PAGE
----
MJ’s mission to take deep-tech start-ups to the world
Maria Jose (MJ) Alvarez is invested in science in more ways than one.
Not only is she passionate about the power it holds to make the world a better place, she also helps transform good science into commercial success for New Zealand.
MJ came to study for her Master’s in Bioscience Enterprise at the University of Auckland in 2016, having already created a science-based business during her undergraduate years in Chile. The biotechnology engineer now works as an Investment Manager for venture capital firm WNT Ventures, providing early-stage funding and mentoring for deep-tech start-ups.
“These are companies founded on breakthrough science or engineering. They use science as a fundamental way of changing how things are done,” she says.
It was a brief reference to New Zealand in a news item screened in Chile which sparked the idea of moving here. “It was talking about how the technology sector was thriving. I just felt that I really needed to come, so I bought a one-way ticket.”
MJ says she never had any doubts about what she was doing, but it was still a huge decision. “I’m the first one in my family to get a Master’s degree and the first one to leave my country, so it was a big deal,” she says. “It was essentially a bet on things being better here.”
Bioscience Enterprise programme a winner
“I had a vision of what New Zealand could be like and it was aligned with what I wanted my life and career to be. I honestly didn’t see myself being anywhere else.”
MJ says the Master’s in Bioscience Enterprise is a blend of science, business, and law; and an internationally reputable programme. “You generally come to it with a science background, and then acquire legal and business acumen.
“I knew since having my own start-up experience that I wanted to be in the business of science and deep-tech commercialisation. The Master’s course provided a global perspective of what I had already been doing a few years earlier.”
MJ arrived in New Zealand just as venture capital was starting to gain momentum. “Pairing that timing with the education I got was a really good catalyst for being part of the venture capital scene.”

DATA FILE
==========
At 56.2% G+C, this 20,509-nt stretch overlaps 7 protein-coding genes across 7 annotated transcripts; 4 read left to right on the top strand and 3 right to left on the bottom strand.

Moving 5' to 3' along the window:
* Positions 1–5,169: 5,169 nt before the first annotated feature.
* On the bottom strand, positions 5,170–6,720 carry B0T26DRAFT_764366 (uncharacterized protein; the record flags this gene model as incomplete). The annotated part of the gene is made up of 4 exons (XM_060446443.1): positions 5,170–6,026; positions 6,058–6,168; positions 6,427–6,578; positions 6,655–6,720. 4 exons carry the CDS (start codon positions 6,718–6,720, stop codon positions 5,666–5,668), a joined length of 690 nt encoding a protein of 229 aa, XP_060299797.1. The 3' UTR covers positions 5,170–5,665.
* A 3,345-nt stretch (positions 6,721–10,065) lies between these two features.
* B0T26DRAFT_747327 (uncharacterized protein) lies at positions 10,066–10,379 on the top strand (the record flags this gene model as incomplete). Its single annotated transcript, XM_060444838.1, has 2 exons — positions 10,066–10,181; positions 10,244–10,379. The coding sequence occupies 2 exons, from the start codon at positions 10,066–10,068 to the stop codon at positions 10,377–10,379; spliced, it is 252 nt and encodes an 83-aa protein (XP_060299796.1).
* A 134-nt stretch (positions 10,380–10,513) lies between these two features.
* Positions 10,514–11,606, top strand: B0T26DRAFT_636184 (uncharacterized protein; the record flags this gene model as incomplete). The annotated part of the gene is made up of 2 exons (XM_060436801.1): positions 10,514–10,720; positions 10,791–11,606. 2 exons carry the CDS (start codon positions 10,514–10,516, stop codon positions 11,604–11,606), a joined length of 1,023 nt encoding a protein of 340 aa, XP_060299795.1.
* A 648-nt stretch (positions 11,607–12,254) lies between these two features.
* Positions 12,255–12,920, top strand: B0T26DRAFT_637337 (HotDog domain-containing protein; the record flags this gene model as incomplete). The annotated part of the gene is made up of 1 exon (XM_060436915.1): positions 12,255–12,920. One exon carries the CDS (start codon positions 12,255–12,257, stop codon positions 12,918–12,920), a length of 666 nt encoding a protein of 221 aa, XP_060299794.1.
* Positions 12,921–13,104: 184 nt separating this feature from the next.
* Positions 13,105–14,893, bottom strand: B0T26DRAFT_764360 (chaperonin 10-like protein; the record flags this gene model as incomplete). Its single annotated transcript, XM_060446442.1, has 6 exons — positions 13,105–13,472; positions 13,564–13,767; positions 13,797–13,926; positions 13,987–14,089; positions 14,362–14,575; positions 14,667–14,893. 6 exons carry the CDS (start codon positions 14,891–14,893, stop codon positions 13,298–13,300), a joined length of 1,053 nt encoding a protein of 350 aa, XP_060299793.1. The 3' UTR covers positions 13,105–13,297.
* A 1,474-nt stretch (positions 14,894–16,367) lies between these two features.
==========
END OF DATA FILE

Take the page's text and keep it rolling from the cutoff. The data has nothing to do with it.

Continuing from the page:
While her connections with the university helped opened doors, getting established in the science community in New Zealand has still taken hard work and commitment. Last year, MJ was named a finalist in the Diversity category at the Women of Influence Awards, public recognition of her work mentoring women in deep-tech start-ups and venture capital.
Award a “huge honour”
“Since arriving in 2016, in the space that I have occupied I have been the only Latin American, and often the only woman. The award recognises my work in trying to get more women investing in companies and more women funded in their businesses. It’s a huge honour.”
MJ is confident she is in the right place doing the right thing. “New Zealand is an amazing place to be based, because the quality of our research is world-class and that means the opportunity to commercialise leading technologies from science or engineering are comparable to other markets. The difference is that we can use the ‘NZ Inc’ brand reputation to take those businesses global.”
“We are a multi-cultural society and that makes many of our companies global from the moment of conception. New Zealand values that world view.”
She has big ambitions for what the science innovation and big tech space can achieve in Aotearoa. “My goal is to be a catalyst in making that happen.”
Despite New Zealand being home now, MJ’s links to Chile remain strong. Outside of her day job, she finds time to support Start-Up Science, the Chilean Ministry of Science’s deep-tech Seed Accelerator and Fund, and has collaborated with the work being done by the Latin America New Zealand Business Council and Latin America Centre of Asia-Pacific Excellence (CAPE) in building the relationship between the two countries.
“It feels good now that I am in a secure position in New Zealand to give back to Chile. If I can help to bridge that gap, then I’m happy to do it.”
MJ acknowledges that her life would probably look quite different if she hadn’t come to study in New Zealand and urges other Latin American students to take the plunge. “New Zealand opens a door to bigger and better opportunities. You cannot imagine the positive outcome that lies ahead.